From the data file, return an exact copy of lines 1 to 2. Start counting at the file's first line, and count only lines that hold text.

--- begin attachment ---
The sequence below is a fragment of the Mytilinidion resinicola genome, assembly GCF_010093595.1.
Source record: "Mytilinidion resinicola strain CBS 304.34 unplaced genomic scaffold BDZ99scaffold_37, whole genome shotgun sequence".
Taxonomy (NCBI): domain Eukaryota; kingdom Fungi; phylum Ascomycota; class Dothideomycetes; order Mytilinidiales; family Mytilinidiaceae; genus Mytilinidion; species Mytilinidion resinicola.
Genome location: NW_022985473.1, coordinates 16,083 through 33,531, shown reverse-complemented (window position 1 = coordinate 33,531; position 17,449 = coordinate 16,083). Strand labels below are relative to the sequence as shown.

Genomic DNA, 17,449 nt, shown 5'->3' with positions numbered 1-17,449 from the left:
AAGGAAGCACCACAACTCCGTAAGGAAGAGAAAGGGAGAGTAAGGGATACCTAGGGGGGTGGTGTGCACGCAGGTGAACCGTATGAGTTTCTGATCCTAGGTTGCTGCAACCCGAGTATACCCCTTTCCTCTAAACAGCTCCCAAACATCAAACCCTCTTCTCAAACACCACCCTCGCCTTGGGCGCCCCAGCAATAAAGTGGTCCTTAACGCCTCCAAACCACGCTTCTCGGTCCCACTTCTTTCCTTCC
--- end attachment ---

The sequence below is a fragment of the Mytilinidion resinicola genome, assembly GCF_010093595.1.
Source record: "Mytilinidion resinicola strain CBS 304.34 unplaced genomic scaffold BDZ99scaffold_37, whole genome shotgun sequence".